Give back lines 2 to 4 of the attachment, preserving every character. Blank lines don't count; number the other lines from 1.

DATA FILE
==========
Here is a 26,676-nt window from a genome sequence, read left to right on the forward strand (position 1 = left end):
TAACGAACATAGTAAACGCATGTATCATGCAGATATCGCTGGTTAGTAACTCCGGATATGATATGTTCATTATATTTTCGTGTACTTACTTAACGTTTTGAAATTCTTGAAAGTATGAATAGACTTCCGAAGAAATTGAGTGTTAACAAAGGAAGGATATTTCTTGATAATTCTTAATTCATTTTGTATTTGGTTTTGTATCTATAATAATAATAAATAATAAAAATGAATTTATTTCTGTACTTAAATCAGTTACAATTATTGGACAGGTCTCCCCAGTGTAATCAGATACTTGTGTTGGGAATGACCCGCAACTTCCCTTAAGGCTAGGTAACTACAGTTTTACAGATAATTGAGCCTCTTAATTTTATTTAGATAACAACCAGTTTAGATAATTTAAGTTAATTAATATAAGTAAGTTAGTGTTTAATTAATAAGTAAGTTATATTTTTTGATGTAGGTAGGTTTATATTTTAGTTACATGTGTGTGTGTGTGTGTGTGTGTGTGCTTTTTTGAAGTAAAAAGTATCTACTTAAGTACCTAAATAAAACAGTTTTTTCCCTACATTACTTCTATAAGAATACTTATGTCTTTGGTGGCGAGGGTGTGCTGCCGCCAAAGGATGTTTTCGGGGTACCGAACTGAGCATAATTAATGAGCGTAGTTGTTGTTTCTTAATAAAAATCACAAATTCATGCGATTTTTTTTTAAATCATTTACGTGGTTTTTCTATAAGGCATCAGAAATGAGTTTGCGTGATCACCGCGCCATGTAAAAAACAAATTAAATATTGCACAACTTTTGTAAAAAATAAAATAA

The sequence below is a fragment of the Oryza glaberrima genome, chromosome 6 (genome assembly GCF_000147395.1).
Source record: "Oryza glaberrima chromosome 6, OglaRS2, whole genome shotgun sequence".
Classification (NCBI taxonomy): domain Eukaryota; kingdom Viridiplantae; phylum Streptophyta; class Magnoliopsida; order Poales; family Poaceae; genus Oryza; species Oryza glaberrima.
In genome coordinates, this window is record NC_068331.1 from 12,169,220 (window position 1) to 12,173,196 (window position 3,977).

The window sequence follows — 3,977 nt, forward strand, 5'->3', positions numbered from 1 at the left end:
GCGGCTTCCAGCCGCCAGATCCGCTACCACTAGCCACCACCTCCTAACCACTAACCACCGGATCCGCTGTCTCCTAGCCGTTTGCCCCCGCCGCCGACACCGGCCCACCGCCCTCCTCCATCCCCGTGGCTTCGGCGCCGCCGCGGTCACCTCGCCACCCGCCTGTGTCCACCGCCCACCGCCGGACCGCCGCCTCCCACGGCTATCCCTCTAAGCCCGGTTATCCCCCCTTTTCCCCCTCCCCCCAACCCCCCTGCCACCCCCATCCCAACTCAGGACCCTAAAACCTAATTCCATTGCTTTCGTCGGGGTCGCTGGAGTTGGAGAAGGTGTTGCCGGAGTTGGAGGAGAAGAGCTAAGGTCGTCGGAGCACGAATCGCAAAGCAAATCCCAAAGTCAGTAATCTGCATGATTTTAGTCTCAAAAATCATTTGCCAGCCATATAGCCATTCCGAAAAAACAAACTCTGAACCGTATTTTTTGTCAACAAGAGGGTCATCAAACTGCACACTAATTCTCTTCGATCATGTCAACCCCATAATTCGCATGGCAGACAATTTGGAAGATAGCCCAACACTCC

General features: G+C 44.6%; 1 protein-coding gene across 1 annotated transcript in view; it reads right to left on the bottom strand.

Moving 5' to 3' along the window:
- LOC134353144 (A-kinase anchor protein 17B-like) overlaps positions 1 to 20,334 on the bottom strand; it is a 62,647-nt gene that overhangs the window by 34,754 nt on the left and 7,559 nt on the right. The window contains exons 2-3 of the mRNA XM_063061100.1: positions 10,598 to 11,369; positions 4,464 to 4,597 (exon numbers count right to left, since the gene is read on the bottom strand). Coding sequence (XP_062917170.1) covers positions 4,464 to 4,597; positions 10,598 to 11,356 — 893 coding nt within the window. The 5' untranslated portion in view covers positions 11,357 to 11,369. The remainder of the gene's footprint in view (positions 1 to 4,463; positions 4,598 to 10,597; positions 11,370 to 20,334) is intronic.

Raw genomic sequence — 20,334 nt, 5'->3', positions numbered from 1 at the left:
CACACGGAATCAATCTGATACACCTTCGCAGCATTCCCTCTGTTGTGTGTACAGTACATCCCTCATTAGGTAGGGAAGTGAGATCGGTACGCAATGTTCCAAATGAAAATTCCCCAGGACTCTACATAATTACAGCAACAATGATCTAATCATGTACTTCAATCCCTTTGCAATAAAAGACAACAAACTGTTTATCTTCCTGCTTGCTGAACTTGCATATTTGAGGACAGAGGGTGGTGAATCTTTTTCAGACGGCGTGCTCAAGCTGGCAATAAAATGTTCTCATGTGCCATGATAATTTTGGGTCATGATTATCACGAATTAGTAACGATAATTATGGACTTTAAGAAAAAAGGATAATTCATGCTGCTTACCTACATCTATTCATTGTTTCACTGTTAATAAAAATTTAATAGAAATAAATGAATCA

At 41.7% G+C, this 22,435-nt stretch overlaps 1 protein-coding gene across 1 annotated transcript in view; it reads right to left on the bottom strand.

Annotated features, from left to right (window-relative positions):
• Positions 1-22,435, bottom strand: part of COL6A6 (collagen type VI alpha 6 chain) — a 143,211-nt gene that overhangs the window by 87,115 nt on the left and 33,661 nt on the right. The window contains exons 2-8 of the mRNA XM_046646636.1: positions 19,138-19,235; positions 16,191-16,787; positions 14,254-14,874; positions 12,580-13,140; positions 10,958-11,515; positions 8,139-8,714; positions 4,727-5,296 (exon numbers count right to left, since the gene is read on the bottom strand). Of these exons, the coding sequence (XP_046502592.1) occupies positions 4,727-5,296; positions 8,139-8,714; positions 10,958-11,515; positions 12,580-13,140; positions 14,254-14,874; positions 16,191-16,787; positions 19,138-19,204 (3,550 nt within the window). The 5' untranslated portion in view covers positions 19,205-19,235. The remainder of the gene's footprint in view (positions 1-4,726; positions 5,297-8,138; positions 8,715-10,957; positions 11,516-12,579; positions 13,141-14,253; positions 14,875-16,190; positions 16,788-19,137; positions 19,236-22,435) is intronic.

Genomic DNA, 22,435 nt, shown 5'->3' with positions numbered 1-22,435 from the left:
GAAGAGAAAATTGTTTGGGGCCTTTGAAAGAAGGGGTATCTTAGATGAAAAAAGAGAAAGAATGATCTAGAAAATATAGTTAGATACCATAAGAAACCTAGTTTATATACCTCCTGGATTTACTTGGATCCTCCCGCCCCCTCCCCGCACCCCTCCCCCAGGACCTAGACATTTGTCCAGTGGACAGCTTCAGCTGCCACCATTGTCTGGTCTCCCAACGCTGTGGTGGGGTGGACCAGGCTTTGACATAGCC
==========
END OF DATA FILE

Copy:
TAACGAACATAGTAAACGCATGTATCATGCAGATATCGCTGGTTAGTAACTCCGGATATGATATGTTCATTATATTTTCGTGTACTTACTTAACGTTTTGAAATTCTTGAAAGTATGAATAGACTTCCGAAGAAATTGAGTGTTAACAAAGGAAGGATATTTCTTGATAATTCTTAATTCATTTTGTATTTGGTTTTGTATCTATAATAATAATAAATAATAAAAATGAATTTATTTCTGTACTTAAATCAGTTACAATTATTGGACAGGTCTCCCCAGTGTAATCAGATACTTGTGTTGGGAATGACCCGCAACTTCCCTTAAGGCTAGGTAACTACAGTTTTACAGATAATTGAGCCTCTTAATTTTATTTAGATAACAACCAGTTTAGATAATTTAAGTTAATTAATATAAGTAAGTTAGTGTTTAATTAATAAGTAAGTTATATTTTTTGATGTAGGTAGGTTTATATTTTAGTTACATGTGTGTGTGTGTGTGTGTGTGTGTGCTTTTTTGAAGTAAAAAGTATCTACTTAAGTACCTAAATAAAACAGTTTTTTCCCTACATTACTTCTATAAGAATACTTATGTCTTTGGTGGCGAGGGTGTGCTGCCGCCAAAGGATGTTTTCGGGGTACCGAACTGAGCATAATTAATGAGCGTAGTTGTTGTTTCTTAATAAAAATCACAAATTCATGCGATTTTTTTTTAAATCATTTACGTGGTTTTTCTATAAGGCATCAGAAATGAGTTTGCGTGATCACCGCGCCATGTAAAAAACAAATTAAATATTGCACAACTTTTGTAAAAAATAAAATAA

The sequence below is a fragment of the Oryza glaberrima genome, chromosome 6 (genome assembly GCF_000147395.1).
Source record: "Oryza glaberrima chromosome 6, OglaRS2, whole genome shotgun sequence".